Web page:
Temporal Boundaries

So the physical boundaries of the Cliff Mine nominated property have been defined. But what of the time period of significance? This determination is important for considerations of future management, as well as refining the scope of possible narratives about the site useful for future funding (grants, for instance).

For starters, a nominated property must be at least 50 years old, since that is the cut-off for the National Register. The Cliff was long dormant by 1964, so of course there is no question as to its appropriateness for nomination. The mine’s use/period of activity can be divided into three concurrent phases: the Pittsburgh & Boston Mining Co. period, the Cliff Copper Mining Co. and Tamarack Mining Co. periods, and the Calumet & Helca Mining Co. period.

The Pittsburgh & Boston Mining Co. period covers the mine’s beginnings (1845) up to 1871, when the mine was sold to Marshall Simpson (who the next year formed the Cliff Copper Mining Co.). The first phase is the high point of the mine’s lifespan, when its built footprint was greatest, and the community of Clifton was first developed.

Here is Warren's mill today. I tried to recreate the earlier image as best I could. Use the bolt at upper left in this pic to orient with the earlier pic.

The excavated remains of Warren’s mill. This is one of the few features remaining from the second phase of the mine’s active life.

The second phase (1871-1910) was marked by a decrease in production, along with a decrease in the size of the community of Clifton. The Cliff Copper Co. worked the site until 1878,when the mine was turned over to tribute miners who worked over the tailings piles, waste rock piles, and areas underground already opened. Eventually the Tamarack Mining Co. came to own the property. In the early 1900s, they focused on an area where the Kearsarge Lode crossed the fissure vein, and even built a small wood-framed shaft house on the remains of the original Avery shaft location. This period also marked the time when Henry Warren’s stamp mill was in operation, an archaeological feature excavated in 2012.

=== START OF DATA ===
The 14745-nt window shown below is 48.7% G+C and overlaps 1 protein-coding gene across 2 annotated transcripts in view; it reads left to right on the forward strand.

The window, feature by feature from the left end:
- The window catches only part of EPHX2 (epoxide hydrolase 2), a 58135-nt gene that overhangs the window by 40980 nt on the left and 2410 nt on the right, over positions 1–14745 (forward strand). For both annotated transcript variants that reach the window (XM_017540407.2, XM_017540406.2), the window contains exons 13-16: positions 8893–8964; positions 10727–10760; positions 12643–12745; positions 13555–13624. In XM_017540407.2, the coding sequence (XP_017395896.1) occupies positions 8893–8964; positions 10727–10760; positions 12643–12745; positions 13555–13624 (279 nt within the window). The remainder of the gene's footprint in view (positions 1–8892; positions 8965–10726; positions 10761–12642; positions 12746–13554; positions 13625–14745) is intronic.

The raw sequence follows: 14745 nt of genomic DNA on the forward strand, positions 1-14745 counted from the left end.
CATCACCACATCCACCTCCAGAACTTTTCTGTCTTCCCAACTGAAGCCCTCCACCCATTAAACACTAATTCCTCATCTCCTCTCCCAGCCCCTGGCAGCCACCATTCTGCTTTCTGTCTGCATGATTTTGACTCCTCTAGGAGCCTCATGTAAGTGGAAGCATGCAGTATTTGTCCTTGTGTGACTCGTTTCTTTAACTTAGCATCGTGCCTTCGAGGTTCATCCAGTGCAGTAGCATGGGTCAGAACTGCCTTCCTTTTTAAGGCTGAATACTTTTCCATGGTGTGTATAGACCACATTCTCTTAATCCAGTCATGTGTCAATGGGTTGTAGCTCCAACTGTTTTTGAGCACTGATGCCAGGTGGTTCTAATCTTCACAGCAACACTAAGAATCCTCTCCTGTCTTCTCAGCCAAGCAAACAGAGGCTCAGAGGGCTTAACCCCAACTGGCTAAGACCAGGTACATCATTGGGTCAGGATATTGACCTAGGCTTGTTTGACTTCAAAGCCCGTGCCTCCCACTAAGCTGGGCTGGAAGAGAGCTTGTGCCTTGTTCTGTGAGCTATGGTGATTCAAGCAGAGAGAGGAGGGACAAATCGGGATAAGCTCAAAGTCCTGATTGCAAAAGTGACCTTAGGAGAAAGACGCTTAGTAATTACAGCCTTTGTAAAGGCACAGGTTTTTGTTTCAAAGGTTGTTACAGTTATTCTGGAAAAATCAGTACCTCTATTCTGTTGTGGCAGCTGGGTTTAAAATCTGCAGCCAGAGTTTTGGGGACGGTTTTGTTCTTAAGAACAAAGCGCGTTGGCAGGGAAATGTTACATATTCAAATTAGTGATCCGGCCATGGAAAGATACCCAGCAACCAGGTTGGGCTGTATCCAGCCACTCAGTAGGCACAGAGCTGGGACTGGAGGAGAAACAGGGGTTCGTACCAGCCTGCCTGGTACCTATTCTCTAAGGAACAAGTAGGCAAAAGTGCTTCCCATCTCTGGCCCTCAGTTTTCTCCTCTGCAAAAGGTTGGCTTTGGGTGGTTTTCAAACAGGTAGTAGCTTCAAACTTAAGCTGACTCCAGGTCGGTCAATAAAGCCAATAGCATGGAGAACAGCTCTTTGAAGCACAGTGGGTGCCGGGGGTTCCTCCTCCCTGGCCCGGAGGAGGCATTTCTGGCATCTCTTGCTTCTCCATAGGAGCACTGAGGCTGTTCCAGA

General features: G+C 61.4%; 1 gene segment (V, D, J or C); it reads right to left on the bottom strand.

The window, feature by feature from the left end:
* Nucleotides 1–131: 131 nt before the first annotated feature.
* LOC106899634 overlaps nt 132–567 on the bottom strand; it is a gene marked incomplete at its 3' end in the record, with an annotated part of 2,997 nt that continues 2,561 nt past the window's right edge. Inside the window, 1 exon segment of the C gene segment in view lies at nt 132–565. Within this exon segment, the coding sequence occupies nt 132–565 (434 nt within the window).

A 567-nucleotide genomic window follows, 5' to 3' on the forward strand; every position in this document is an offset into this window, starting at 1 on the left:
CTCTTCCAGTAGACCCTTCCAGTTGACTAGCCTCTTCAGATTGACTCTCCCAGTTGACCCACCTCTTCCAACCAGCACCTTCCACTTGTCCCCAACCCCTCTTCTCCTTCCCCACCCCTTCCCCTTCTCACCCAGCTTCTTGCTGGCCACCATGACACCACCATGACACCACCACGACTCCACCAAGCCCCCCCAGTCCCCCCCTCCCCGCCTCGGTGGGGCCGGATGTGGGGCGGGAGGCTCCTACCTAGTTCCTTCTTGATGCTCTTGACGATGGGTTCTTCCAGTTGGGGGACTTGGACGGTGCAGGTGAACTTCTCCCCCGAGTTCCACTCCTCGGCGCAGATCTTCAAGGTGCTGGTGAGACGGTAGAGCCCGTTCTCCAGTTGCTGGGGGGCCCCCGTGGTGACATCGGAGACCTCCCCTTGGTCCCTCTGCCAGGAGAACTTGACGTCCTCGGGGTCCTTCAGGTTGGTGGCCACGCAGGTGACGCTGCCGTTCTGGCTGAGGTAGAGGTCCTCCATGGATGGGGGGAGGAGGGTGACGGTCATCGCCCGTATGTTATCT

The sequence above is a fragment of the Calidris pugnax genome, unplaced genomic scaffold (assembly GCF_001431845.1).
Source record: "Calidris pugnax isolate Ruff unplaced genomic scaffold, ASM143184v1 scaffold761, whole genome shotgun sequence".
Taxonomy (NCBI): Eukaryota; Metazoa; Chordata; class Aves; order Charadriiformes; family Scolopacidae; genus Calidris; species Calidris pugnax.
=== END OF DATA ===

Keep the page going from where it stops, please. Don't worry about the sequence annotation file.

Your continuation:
The third phase of the mine took place over the years 1910-1932. In 1910, the Calumet & Hecla Mining Co. began a concentrated effort to consolidate mining properties all over the Copper Country. Several older mines were purchased and redeveloped in the hope that large lode deposits could be located below once fertile fissure and mass lodes. The Cliff was just one such location gobbled up during this period of consolidation. C&H reopened the mine, extended it downward and northward, and drilled extensively to the southeast of the property. By 1932 the company had mostly ceased all active extraction at the Cliff. Years later, C&H reprocessed the tailings at the Cliff, but the evidence for this reprocessing is no longer present (in fact, the tailings were never returned, so if anything, the evidence is a LACK of tailings).

So the question is: should the period of significance be limited to just the first phase, or should the later phases be included? There is no question that the first phase of the mine’s use is significant. The Cliff mine under the management of the Pittsburgh & Boston Mining Co. became the first profitable copper mine in Michigan, and proved that the Lake Superior mining district was a viable investment for Eastern capital. The third phase (C&H period) is also historically significant. There is still physical evidence of C&H’s consolidation of older mining properties seen at Cliff. The foundations of the compressor house, built just below the Avery shaft location, are still present, as is the conical rock pile that half-buries the No. 4 engine house and smoke stack.

The No. 4 shaft's steam stack.

The No. 4 shaft’s steam stack, partially buried by the physical evidence of C&H’s active period of Cliff ownership.

The second/middle phase is the period of concern. The mine was active, on and off, throughout the last quarter of the nineteenth century. However, the activity was considerably less, and few if any features remain of that period. The workers during this period were primarily using the structures and technology constructed during the first phase. Two things are to be considered for inclusion, however. The first is Warren’s mill. It was built and used during this period, and it’s remains are present and well preserved. The other factor is that the community of Clifton was still occupied. This provides a continuity from the first phase to the third that argues for inclusion.

Therefore, the period of historic significance for the Cliff Mine nominated property is 1845-1932. When considering the entirety of active mining in the Copper Country, this makes the Cliff one of the longest lived industrial sites in the area.

So what’s next? We get into the nuts and bolts of Classification and Function, two seemingly simple procedural formalities that actually require a lot of thoughtful decision making.

About Sean Gohman

Currently a PhD Degree seeking student in the Michigan Tech University's Industrial Heritage and Archaeology program.

One response to “Temporal Boundaries”

  1. Joe Dancy says :

    Awesome discussion of the history of the Mine and town

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